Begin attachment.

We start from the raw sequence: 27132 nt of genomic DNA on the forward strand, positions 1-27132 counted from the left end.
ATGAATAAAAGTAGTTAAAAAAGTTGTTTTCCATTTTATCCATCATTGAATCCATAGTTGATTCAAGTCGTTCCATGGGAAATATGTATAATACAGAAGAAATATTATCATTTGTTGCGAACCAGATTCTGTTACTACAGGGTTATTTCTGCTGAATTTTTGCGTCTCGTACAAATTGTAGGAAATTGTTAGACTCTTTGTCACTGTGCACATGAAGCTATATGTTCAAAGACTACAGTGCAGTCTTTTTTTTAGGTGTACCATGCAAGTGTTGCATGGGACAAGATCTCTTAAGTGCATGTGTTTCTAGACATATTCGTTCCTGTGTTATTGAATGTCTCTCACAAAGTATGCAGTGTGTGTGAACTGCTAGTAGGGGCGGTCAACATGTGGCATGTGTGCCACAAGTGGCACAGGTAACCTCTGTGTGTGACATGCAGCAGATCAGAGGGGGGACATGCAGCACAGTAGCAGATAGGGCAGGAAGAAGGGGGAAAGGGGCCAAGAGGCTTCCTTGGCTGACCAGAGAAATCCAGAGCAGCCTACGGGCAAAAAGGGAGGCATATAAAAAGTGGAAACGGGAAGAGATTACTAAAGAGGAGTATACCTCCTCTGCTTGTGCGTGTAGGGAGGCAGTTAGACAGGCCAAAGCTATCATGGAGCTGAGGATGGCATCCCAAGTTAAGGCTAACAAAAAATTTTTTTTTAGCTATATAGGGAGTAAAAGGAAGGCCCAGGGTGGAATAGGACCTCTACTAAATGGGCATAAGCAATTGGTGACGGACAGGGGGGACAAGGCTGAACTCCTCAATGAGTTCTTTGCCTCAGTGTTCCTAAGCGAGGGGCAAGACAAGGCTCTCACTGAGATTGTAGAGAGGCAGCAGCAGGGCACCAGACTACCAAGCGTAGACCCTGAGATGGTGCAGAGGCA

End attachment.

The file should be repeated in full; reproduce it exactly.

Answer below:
We start from the raw sequence: 27132 nt of genomic DNA on the forward strand, positions 1-27132 counted from the left end.
ATGAATAAAAGTAGTTAAAAAAGTTGTTTTCCATTTTATCCATCATTGAATCCATAGTTGATTCAAGTCGTTCCATGGGAAATATGTATAATACAGAAGAAATATTATCATTTGTTGCGAACCAGATTCTGTTACTACAGGGTTATTTCTGCTGAATTTTTGCGTCTCGTACAAATTGTAGGAAATTGTTAGACTCTTTGTCACTGTGCACATGAAGCTATATGTTCAAAGACTACAGTGCAGTCTTTTTTTTAGGTGTACCATGCAAGTGTTGCATGGGACAAGATCTCTTAAGTGCATGTGTTTCTAGACATATTCGTTCCTGTGTTATTGAATGTCTCTCACAAAGTATGCAGTGTGTGTGAACTGCTAGTAGGGGCGGTCAACATGTGGCATGTGTGCCACAAGTGGCACAGGTAACCTCTGTGTGTGACATGCAGCAGATCAGAGGGGGGACATGCAGCACAGTAGCAGATAGGGCAGGAAGAAGGGGGAAAGGGGCCAAGAGGCTTCCTTGGCTGACCAGAGAAATCCAGAGCAGCCTACGGGCAAAAAGGGAGGCATATAAAAAGTGGAAACGGGAAGAGATTACTAAAGAGGAGTATACCTCCTCTGCTTGTGCGTGTAGGGAGGCAGTTAGACAGGCCAAAGCTATCATGGAGCTGAGGATGGCATCCCAAGTTAAGGCTAACAAAAAATTTTTTTTTAGCTATATAGGGAGTAAAAGGAAGGCCCAGGGTGGAATAGGACCTCTACTAAATGGGCATAAGCAATTGGTGACGGACAGGGGGGACAAGGCTGAACTCCTCAATGAGTTCTTTGCCTCAGTGTTCCTAAGCGAGGGGCAAGACAAGGCTCTCACTGAGATTGTAGAGAGGCAGCAGCAGGGCACCAGACTACCAAGCGTAGACCCTGAGATGGTGCAGAGGCA